For when I returned home, my sister told me that Old Rogers had called, and seemed concerned not to find me at home. He would have gone to find me, my sister said, had I been anywhere but by a deathbed. He would not leave any message, however, saying he would call in the morning.
I thought it better to go to his house. The stars were still shining as brightly as before, but a strong foreboding of trouble filled my mind, and once more the stars were far away, and lifted me no nearer to "Him who made the seven stars and Orion." When I examined myself, I could give no reason for my sudden fearfulness, save this: that as I went to Catherine's house, I had passed Jane Rogers on her way to her father's, and having just greeted her, had gone on; but, as it now came back upon me, she had looked at me strangely--that is, with some significance in her face which conveyed nothing to me; and now her father had been to seek me: it must have something to do with Miss Oldcastle.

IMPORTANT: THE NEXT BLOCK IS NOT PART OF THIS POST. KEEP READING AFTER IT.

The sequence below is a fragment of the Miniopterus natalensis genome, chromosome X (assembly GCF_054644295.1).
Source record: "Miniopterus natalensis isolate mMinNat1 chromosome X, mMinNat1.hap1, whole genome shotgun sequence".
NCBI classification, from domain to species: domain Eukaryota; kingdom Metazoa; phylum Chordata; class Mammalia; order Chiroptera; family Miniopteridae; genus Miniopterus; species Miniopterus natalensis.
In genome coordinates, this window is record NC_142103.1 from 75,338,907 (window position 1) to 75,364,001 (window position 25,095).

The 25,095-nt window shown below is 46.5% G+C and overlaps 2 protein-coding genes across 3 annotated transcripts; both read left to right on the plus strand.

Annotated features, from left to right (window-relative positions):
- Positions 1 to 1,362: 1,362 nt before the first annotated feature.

But when I came to the cottage, it was dark and still, and I could not bring myself to rouse the weary man from his bed. Indeed it was past eleven, as I found to my surprise on looking at my watch. So I turned and lingered by the old mill, and fell a pondering on the profusion of strength that rushed past the wheel away to the great sea. doing nothing. "Nature," I thought, "does not demand that power should always be force. Power itself must repose. He that believeth shall--not make haste, says the Bible. But it needs strength to be still. Is my faith not strong enough to be still?" I looked up to the heavens once more, and the quietness of the stars seemed to reproach me. "We are safe up here," they seemed to say: "we shine, fearless and confident, for the God who gave the primrose its rough leaves to hide it from the blast of uneven spring, hangs us in the awful hollows of space. We cannot fall out of His safety. Lift up your eyes on high, and behold! Who hath created these things--that bringeth out their host by number! He calleth them all by names. By the greatness of His might, for that He is strong in power, not one faileth. Why sayest thou, O Jacob! and speakest, O Israel! my way is hid from the Lord, and my judgment is passed over from my God?"